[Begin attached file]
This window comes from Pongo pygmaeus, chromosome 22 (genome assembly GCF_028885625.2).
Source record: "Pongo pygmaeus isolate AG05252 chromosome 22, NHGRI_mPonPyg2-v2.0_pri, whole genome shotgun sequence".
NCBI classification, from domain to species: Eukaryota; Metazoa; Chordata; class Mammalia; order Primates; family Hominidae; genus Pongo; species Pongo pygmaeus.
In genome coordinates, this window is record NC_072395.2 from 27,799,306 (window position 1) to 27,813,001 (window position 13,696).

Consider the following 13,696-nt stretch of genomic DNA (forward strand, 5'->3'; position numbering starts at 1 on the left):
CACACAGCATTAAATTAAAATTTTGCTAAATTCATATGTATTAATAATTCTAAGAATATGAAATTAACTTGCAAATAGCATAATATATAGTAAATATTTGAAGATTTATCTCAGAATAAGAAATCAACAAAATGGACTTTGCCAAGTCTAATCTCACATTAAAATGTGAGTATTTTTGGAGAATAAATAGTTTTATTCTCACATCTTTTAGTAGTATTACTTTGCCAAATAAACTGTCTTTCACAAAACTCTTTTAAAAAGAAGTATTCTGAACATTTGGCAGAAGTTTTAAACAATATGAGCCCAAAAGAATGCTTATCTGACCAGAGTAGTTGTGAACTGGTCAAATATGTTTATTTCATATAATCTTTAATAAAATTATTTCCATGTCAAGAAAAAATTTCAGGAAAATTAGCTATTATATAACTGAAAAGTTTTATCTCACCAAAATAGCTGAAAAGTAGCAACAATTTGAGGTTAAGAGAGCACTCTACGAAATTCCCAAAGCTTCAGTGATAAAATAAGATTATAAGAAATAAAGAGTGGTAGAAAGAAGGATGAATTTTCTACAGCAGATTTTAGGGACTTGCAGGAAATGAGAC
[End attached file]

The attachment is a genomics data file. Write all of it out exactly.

This window comes from Pongo pygmaeus, chromosome 22 (genome assembly GCF_028885625.2).
Source record: "Pongo pygmaeus isolate AG05252 chromosome 22, NHGRI_mPonPyg2-v2.0_pri, whole genome shotgun sequence".
NCBI classification, from domain to species: Eukaryota; Metazoa; Chordata; class Mammalia; order Primates; family Hominidae; genus Pongo; species Pongo pygmaeus.
In genome coordinates, this window is record NC_072395.2 from 27,799,306 (window position 1) to 27,813,001 (window position 13,696).

Consider the following 13,696-nt stretch of genomic DNA (forward strand, 5'->3'; position numbering starts at 1 on the left):
CACACAGCATTAAATTAAAATTTTGCTAAATTCATATGTATTAATAATTCTAAGAATATGAAATTAACTTGCAAATAGCATAATATATAGTAAATATTTGAAGATTTATCTCAGAATAAGAAATCAACAAAATGGACTTTGCCAAGTCTAATCTCACATTAAAATGTGAGTATTTTTGGAGAATAAATAGTTTTATTCTCACATCTTTTAGTAGTATTACTTTGCCAAATAAACTGTCTTTCACAAAACTCTTTTAAAAAGAAGTATTCTGAACATTTGGCAGAAGTTTTAAACAATATGAGCCCAAAAGAATGCTTATCTGACCAGAGTAGTTGTGAACTGGTCAAATATGTTTATTTCATATAATCTTTAATAAAATTATTTCCATGTCAAGAAAAAATTTCAGGAAAATTAGCTATTATATAACTGAAAAGTTTTATCTCACCAAAATAGCTGAAAAGTAGCAACAATTTGAGGTTAAGAGAGCACTCTACGAAATTCCCAAAGCTTCAGTGATAAAATAAGATTATAAGAAATAAAGAGTGGTAGAAAGAAGGATGAATTTTCTACAGCAGATTTTAGGGACTTGCAGGAAATGAGAC